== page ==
Investment just Needs Law Enactment [Archives:2000/34/Viewpoint]

August 21 2000

Investment plays a very important role in the development and economy of any country, particularly in this era of globalization where the geographical barriers between countries are to be abolished. It also provides a lot of job opportunities and brings out hard currency.
What is more interesting is that Yemen is among the countries that have lots of laws. But the problem is that our laws lack enactment. The most important for us is not passing laws; it is rather their enactment.
The Investment Law No. 22, for instance, was issued in 1991 and was amended twice in 1995 and 1997. This law, like many other laws, is not enacted. It gives some privileges and facilities to investors. However, investors do not enjoy their rights as nominated in the law. There are two main problems faced by investors in Yemen.
The first is that the judiciary which should be instrumental in making investors have their due rights is completely absent and unfair. This is one aspect of the plights of investors. Yemen should have fair and independent judicial system to protect the rights of investors. Otherwise, no investors would drop in the country. Not only that, local businessmen will leave the country.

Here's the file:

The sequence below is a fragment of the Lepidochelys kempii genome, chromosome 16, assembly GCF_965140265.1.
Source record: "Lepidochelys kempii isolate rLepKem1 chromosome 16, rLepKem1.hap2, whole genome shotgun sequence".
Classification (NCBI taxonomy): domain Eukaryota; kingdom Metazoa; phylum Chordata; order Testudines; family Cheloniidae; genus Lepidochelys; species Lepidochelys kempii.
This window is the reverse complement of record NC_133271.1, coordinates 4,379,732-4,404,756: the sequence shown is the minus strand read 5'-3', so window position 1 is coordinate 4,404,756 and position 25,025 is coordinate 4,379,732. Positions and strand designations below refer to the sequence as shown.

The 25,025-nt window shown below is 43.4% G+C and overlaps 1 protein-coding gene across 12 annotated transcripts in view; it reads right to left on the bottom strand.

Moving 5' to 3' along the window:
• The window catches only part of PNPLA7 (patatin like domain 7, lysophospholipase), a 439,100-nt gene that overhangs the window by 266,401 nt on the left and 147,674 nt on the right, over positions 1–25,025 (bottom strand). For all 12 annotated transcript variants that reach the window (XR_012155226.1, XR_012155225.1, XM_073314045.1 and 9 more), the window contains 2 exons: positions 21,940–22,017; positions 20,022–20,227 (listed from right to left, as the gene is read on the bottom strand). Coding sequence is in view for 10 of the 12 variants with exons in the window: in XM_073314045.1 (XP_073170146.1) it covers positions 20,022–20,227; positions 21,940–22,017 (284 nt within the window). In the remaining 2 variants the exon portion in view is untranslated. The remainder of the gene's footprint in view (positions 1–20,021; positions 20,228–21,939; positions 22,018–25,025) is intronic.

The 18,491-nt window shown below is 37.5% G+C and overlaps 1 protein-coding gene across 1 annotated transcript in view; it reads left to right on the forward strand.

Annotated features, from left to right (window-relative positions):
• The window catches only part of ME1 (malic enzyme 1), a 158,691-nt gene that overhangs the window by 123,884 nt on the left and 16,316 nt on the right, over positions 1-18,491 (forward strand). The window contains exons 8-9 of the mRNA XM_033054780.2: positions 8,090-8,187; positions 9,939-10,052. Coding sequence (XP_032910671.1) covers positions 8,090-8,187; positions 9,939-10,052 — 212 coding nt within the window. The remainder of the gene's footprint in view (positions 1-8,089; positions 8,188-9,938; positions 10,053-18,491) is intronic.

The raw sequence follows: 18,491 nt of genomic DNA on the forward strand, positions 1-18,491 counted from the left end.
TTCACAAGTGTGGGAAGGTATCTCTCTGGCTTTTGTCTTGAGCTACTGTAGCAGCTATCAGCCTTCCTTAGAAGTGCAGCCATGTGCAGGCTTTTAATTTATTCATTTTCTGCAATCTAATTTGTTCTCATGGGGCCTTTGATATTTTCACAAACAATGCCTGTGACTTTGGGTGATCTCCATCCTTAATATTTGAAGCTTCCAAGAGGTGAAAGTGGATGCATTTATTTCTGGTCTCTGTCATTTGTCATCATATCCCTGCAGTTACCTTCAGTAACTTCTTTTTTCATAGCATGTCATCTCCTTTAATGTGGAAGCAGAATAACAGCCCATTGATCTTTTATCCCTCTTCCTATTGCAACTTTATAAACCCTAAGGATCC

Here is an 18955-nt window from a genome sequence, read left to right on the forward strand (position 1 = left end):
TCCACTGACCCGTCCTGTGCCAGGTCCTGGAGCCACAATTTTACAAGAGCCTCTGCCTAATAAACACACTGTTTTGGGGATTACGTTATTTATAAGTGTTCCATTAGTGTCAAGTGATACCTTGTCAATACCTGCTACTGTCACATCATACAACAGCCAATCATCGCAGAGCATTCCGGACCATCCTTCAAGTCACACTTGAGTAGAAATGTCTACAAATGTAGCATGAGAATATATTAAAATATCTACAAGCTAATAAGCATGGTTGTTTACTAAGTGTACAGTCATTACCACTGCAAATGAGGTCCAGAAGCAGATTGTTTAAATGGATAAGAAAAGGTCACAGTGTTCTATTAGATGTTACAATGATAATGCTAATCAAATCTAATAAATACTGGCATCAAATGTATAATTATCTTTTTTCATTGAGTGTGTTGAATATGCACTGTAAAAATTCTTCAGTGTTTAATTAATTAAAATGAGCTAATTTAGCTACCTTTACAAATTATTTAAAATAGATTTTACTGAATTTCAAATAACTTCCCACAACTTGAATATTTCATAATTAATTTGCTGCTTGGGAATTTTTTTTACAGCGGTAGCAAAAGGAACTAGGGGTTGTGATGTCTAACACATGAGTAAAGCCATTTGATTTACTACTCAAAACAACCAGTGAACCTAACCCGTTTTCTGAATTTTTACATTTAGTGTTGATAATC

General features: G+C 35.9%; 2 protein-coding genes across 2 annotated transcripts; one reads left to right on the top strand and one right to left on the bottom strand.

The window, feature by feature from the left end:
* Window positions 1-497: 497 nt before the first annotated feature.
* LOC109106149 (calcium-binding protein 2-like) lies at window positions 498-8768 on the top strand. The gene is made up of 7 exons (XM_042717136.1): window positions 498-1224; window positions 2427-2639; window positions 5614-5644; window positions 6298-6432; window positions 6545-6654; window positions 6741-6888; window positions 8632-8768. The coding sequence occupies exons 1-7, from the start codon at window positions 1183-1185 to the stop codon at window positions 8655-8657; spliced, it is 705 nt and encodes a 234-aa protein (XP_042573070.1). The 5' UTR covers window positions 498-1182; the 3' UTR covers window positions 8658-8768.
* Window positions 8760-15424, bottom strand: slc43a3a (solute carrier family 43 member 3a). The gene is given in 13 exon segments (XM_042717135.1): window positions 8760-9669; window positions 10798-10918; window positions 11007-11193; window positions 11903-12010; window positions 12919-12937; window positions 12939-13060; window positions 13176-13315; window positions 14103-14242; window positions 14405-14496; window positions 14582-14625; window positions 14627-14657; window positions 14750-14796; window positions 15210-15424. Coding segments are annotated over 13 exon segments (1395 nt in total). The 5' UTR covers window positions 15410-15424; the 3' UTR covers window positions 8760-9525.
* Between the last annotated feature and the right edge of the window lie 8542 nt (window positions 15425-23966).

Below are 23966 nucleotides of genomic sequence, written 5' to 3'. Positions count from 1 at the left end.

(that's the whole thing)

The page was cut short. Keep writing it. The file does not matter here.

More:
The other headache of investment is the dirty game played by some influential crooks at the power center against investors flowing in into the country. These crooks tell them that they would like to be their shareholders. This is fine right now. But they do not want to pay their share of the money. Their share in the business would be to protect their intersts in the project in question. Protect against whom? It is nonsense, isnt it?
This naturally makes Arab and foreign investors fly back home looking for a better and safer place to invest their money. In this way we have lost many investment projects which could have brought a new life into our fragile economic infrastructure.
A friend of mine who is a foreigner told me that he had started a project and it was going fine. But because he refused to be blackmailed by some people, he was denied to have access into the project and now it is demolished.
It is corruption that is working as a stumbling block on the way of any efforts to reform the system and refresh our economy. With existence of corruption, our efforts for development and prosperity would wither away.